handicap parking space (handicap parking placard for people with disabilities, autism)When our son with diagnosed with autism at age 2, I didn’t think I’d ever consider getting a handicap placard for our cars. When we had our second baby a week later, the reality of managing multiple children in a busy parking lot set in. Who do you take out of the carseat first? Should I use a stroller? Then how will I push a shopping carriage? Anyone with two children has been there — and most likely figured it out.

However, when I got pregnant with my third child, I realized I might never be able to leave my house again. How would I manage an unpredictable 5-year-old with special needs, a very mobile and precocious 2-year-old, plus a third baby, all while surrounded by traffic? The final straw was when my daughter nearly got hit in a parking lot while I was taking care of my son. I felt embarrassed. If I couldn’t manage these two while pregnant, how would I manage three kids?

I finally did it. I looked up how to get a handicap parking placard for my son so we could get those glorious front row spots. And I am so glad we did. It has changed many a “no” into a “yes.” It has kept us safe, reduced my stress, and saved us precious time. Our handicap placard has improved our lives.

We won’t have it forever, but right now, we need it.

I encourage all parents of children with special needs to consider carefully whether a handicap parking placard might be appropriate for your family. If we only had my autistic son, I don’t think we would needed a parking pass. But if you feel limited in where you can go because of safety in parking lots or stressful parking situations — or any other reason related to your child with a disability — please think about how this perk might benefit you!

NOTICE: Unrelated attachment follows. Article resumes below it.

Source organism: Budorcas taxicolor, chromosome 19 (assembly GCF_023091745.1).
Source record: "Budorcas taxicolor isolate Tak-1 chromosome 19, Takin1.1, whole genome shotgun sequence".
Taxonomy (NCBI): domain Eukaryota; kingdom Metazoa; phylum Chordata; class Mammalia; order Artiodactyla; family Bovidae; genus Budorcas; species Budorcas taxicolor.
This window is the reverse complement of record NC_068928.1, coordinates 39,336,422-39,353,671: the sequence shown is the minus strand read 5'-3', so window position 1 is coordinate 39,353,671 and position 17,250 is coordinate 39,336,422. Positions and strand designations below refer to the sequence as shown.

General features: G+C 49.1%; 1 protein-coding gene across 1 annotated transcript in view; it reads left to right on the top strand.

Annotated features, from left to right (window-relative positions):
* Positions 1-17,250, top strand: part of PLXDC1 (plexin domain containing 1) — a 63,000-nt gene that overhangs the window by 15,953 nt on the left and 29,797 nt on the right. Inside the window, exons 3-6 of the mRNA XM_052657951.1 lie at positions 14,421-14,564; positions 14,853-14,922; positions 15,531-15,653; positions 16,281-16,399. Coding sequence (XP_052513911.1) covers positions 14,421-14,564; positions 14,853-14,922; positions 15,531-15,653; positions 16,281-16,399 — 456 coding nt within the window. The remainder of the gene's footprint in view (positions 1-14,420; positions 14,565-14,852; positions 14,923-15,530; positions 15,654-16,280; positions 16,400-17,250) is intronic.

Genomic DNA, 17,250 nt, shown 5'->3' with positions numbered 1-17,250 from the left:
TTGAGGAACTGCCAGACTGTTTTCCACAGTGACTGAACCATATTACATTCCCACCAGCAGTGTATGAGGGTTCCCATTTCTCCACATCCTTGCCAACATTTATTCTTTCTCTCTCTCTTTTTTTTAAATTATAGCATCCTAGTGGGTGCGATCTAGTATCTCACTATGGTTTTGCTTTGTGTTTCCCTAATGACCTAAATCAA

Our placard is good for two years. If we feel like we need to renew it when our two years are up, we will. But we know at some point it will not be necessary — and we will be grateful it was available when we did need it. 

If you’re in a similar situation, here’s how to get disability plates and placards in Massachusetts.

Leah Lynch
Leah was raised in Greater Boston, where she met her husband in 2006. They moved to North Carolina for a few years before deciding their hearts were still in Massachusetts. Leah is a stay-at-home mom and has three children — boy, girl, boy — born in 2011, 2014, and 2017. Her oldest son in autistic. Children with disabilities — and the families raising them — have a special place in Leah's heart. She loves "The Office," date nights, tacos, U.S. history, and the beach. She enjoys sharing her experiences of motherhood, the good and the difficult, to encourage other moms that they are not alone. Loves: Great food (mostly made by her talented husband), playing with the kids, the beach, date nights, The Pats, The Sox, The B’s, new socks and bras, and American history, and movies. Can’t stand: Cotton balls, weeds, broken crayons, and country music